It seems like it's been three years since the right-hander signed a one-year, $9 million deal. Back in December, the Gausman agreement looked like it could set both sides up for the future. Gausman, a former first-round pick, had a great chance to rebuild his value before hitting free agency again. For the Giants, Gausman and Drew Smyly represented opportunities to potentially repeat the Drew Pomeranz-for-Mauricio Dubon deal they made last July.

What does this all look like after the hiatus? The 29-year-old should have a dozen starts to build his value, but the Giants likely will not be in a position to be all that active at a deadline that comes after just five weeks of games. 

Gausman had some success as a reliever for the Reds last season and he was throwing well this spring. Perhaps the Giants will have him air it out a bit more than he normally would in the early innings, making him more of a power starter than he would have been over 162 games. 

Drew Smyly

The Giants gave Smyly a $4 million deal in January and immediately threw him into the rotation, and like Gausman, he was throwing well in Scottsdale. Smyly should be right at home in a strange season, as he has started and relieved in his career. 

Smyly hasn't been a full-time member of a starting rotation since 2016 and has dealt with some serious injuries, but the left-hander is still just 31 and he has a chance to set himself up nicely for the offseason. Teams are expected to be stingy, but left-handed starters are always in high demand.

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Logan Webb and Tyler Anderson

The fifth starter spot was supposed to go to Tyler Beede, but his elbow started barking in Scottsdale and he had Tommy John surgery in March. Beede won't miss nearly as many games as first anticipated, but he'll be out all of this year and could miss the beginning of next season. 

It seems unlikely that Kapler even names a full-time fifth starter at this point, but there are two guys who stand above the rest -- the Giants have plenty of former starters headed for their bullpen -- as likely candidates to take the ball.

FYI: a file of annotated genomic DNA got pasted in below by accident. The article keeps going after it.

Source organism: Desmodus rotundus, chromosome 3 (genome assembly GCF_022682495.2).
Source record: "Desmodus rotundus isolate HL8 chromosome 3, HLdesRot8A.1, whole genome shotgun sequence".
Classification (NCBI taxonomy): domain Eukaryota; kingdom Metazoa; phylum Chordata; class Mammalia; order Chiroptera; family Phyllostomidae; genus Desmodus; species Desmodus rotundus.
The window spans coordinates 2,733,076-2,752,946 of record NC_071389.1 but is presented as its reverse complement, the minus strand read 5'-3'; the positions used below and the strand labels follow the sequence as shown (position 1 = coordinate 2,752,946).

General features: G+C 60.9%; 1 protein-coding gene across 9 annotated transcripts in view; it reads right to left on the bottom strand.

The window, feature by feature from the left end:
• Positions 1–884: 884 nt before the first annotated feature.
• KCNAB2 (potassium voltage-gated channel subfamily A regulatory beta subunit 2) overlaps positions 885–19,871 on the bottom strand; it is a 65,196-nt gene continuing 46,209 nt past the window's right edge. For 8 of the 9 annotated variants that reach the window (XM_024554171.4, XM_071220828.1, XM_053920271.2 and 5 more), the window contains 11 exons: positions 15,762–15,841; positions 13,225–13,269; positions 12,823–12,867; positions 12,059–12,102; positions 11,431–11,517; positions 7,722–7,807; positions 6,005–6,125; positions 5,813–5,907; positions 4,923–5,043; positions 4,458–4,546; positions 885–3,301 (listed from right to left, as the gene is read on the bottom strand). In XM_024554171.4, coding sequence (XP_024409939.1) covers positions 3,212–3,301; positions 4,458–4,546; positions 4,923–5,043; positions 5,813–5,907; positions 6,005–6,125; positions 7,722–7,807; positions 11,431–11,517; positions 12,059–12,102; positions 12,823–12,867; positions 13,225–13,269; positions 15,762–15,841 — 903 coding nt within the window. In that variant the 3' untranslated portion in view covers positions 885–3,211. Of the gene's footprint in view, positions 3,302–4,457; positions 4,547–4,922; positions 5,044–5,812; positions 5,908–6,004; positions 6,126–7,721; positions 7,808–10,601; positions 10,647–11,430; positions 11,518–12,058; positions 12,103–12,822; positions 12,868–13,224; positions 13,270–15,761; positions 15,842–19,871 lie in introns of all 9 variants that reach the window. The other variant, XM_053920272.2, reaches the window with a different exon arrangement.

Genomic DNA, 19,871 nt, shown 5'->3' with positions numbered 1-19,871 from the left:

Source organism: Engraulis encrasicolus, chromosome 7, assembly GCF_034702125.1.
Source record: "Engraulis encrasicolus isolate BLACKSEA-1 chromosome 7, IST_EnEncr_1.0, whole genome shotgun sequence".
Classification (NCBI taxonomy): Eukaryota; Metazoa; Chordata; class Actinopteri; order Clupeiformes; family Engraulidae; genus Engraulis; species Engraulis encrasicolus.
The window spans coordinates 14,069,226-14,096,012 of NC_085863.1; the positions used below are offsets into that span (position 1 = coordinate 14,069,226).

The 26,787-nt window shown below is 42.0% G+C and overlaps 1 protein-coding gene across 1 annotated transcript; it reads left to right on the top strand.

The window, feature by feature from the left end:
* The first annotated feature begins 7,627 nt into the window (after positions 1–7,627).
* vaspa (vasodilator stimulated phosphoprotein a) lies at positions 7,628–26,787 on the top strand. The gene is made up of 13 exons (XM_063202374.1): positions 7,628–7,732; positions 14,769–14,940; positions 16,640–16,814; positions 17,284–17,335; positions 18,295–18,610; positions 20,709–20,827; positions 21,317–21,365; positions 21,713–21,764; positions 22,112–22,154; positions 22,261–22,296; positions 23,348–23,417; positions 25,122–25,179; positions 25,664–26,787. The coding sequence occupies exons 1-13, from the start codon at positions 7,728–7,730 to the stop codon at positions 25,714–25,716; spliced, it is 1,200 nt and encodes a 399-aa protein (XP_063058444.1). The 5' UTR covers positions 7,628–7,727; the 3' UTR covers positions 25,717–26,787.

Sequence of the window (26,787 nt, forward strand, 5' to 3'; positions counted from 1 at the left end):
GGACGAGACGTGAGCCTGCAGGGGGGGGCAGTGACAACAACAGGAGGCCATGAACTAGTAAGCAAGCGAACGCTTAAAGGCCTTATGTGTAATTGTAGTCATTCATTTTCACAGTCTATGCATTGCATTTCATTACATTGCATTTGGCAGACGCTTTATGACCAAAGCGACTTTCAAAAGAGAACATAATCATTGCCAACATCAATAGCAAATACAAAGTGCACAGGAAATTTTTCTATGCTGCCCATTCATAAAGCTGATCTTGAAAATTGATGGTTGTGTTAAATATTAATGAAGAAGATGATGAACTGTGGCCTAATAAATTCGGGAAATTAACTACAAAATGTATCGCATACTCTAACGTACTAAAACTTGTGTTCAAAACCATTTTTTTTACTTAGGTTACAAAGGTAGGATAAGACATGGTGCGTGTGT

Webb might have given Beede a true run for this role in spring training had it not been for an innings limit. Because of a suspension, he only threw 103 innings last year. The Giants were going to slow-play Webb early in the year, but now the harness can be taken off. Webb is just 23 and showed flashes of his potential last season. Over 60 games, perhaps he'll grab a long-term spot in the rotation. 

[RELATED: How Giants highest-paid player in 2020 isn't with team]

Anderson had knee surgery last year that was supposed to keep him out until about June. Well, it's July, and he'll be a full go in camp and ready for Opening Day. The lefty had a 4.69 ERA in four seasons with the Rockies and the Giants were excited to get him to sea level. 

It's unclear how deep he'll be able to go in starts given the long layoff, but Anderson and Webb might form a pretty effective duo if the Giants piggyback their fifth starter. Webb is a hard-throwing righty and Anderson relies heavily on a cutter and changeup from the left side. They would give completely different looks to an opposing lineup. 

Giants expect healthy Pablo Sandoval, Tony Watson with season coming

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USATSI

Giants expect healthy Pablo Sandoval, Tony Watson with season coming

After more than three months of waiting, the MLB Players Association finally tweeted out the good news Tuesday evening. 

"All remaining issues have been resolved and the Players are reporting to training camps," the union said. 

You can forgive them for the lack of an exclamation point. This has been a long, nasty process, but on Tuesday players got the news they've been waiting for. The Giants will return to Oracle Park on July 1 for the start of Spring Training 2.0 -- Summer Training? -- with Opening Day set for July 23 or 24.

Ironically, the roster is in better shape than it was in mid-March, at which point the Giants had already spent a month preparing for the season. Players have been working out in preparation for this day, and some injured players have had months to heal, including potential closer Tony Watson, who might have missed the start of the original year with shoulder tightness. 

"Watty is feeling much better. He might need a tiny bit more time to ramp up once we start camp but he's doing good, feeling better than when we broke camp," manager Gabe Kapler told NBC Sports Bay Area. "Tyler Anderson is going to be good to go. Pablo Sandoval is going to be ready to play third base. Aramis Garcia could be ready as early as mid to late August. Moronta could be ready for us in late August or early in September."

[RELATED: MLB power rankings - Where Giants stand before restart]

Sandoval was far ahead in his rehab from Tommy John surgery this spring, but the Giants originally thought he would need until about May 1 to be ready to play the field and join the roster. He now can potentially platoon with Evan Longoria at third base. Anderson (knee) was supposed to be out for half the year but now will join a pitching staff that likely will not have a set five-man rotation and instead will rely partially on creative methods to fill innings. Garcia had hip surgery in the spring and Moronta had shoulder surgery last year. Both were originally expected to miss most of the 2020 season. 

All the players will report to Oracle Park, where the Giants have spent recent weeks figuring out ways to spread players out. It's likely that some drills will take place in concourses, and team executives have explored the idea of building batting cages out there since fans won't be attending games. They also plan to spread players out to both the home and visiting clubhouses.

[GIANTS INSIDER PODCAST: Listen to the latest episode]